All Hands on Deck: Learning Adventures Aboard Old Ironsides
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Who Has More Ships?
Making a pictograph

Copy the blank pictograph in the pocket at the back, and ask students to draw rows of ships representing the unequal forces in the Mediterranean. Adapt the activity to your class’s level of math. If students have learned multiplication and division, tell them that each ship on their pictograph represents 7 ships, the size of the first U.S. squadron. The U.S. was far outnumbered, but the exact count is unknown. Ask the class to create a pictograph with the Barbary states having 700 ships (equal to 10 ships on their pictographs). For lower grades, have students draw as many Barbary ships as they can fit on the page, then count the ships and write the sum at the bottom.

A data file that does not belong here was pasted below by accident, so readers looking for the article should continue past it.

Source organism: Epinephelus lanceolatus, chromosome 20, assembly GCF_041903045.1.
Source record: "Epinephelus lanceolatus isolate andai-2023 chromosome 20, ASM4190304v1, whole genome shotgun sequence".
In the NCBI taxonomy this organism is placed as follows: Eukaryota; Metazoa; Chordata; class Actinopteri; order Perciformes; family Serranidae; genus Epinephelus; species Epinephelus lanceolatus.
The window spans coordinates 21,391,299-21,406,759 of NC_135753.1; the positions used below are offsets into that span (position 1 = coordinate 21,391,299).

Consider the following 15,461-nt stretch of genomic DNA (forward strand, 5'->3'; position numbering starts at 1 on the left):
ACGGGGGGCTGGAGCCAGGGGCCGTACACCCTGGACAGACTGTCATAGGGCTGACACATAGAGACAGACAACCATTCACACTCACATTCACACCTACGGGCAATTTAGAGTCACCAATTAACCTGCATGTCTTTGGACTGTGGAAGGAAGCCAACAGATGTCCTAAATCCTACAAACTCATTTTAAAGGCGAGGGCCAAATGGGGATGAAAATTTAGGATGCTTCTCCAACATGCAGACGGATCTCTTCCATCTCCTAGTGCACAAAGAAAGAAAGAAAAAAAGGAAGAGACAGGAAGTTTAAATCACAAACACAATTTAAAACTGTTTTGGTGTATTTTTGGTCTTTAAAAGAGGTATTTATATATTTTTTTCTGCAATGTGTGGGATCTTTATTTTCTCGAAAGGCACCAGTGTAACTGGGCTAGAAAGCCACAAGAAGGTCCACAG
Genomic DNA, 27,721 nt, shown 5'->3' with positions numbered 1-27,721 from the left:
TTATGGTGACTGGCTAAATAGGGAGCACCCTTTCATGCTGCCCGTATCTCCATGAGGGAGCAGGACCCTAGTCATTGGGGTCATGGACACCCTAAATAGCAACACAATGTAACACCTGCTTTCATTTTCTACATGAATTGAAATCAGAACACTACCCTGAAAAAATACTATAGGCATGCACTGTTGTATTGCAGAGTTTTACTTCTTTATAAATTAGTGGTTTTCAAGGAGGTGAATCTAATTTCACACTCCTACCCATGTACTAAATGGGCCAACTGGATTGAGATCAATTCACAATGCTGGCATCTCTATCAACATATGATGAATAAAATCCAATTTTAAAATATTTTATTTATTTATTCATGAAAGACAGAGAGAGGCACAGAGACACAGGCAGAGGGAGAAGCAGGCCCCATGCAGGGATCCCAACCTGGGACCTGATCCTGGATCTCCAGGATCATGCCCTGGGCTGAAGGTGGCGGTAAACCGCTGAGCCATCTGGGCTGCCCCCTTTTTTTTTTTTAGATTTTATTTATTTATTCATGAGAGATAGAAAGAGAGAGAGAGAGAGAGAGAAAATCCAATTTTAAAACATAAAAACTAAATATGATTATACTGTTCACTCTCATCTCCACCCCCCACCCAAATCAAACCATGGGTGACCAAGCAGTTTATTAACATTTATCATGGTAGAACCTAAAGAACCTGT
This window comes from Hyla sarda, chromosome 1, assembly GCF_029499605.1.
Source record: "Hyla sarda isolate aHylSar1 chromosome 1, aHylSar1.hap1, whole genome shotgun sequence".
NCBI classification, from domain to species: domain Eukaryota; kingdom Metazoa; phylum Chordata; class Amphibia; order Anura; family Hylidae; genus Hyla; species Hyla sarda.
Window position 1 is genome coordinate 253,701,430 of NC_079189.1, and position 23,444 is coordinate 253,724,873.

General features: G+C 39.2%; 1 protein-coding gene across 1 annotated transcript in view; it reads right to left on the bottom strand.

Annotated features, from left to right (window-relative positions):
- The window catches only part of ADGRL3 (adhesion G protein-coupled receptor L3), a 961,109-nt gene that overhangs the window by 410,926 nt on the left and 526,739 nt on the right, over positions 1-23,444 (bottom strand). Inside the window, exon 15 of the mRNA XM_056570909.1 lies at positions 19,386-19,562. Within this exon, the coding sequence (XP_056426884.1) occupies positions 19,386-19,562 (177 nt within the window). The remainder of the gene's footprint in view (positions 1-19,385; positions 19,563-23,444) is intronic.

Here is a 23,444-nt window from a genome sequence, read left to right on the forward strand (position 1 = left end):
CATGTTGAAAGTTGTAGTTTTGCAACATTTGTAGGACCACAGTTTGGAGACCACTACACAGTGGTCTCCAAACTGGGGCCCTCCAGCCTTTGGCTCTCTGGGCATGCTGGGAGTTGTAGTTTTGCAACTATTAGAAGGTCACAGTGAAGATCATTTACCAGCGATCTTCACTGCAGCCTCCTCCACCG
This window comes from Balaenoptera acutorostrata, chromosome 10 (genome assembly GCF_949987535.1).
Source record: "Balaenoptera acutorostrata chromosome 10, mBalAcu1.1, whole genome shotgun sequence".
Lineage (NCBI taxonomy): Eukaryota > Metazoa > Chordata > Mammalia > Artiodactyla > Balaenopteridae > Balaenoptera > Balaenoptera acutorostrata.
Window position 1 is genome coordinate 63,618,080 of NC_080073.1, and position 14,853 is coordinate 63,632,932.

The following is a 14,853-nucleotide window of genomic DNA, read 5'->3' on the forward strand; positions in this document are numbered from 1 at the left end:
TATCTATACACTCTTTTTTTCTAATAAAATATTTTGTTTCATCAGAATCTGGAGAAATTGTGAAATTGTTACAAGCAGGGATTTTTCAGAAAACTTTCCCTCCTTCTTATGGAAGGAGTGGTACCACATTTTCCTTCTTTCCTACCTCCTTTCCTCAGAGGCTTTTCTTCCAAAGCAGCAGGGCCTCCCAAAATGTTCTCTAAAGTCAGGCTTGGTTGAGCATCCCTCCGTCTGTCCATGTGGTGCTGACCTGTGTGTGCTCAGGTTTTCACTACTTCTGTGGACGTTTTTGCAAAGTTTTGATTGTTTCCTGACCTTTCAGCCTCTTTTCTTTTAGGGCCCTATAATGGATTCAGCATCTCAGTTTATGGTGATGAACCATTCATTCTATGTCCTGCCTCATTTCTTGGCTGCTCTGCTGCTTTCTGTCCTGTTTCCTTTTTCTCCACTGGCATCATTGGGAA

Blank Worksheet (pdf)

Have on Hand- photocopies of blank worksheet, crayons (or colored pencils) and paper

“To learn about the battles and where they took place, the students colored the map [on following page]. Using a blown-up version of the map and toy ships, I told about the battles. It helped them to see what was happening.”

Linda Anderson, 1st and 2nd grade
Pleasant Dale School
Pleasant Dale, NE


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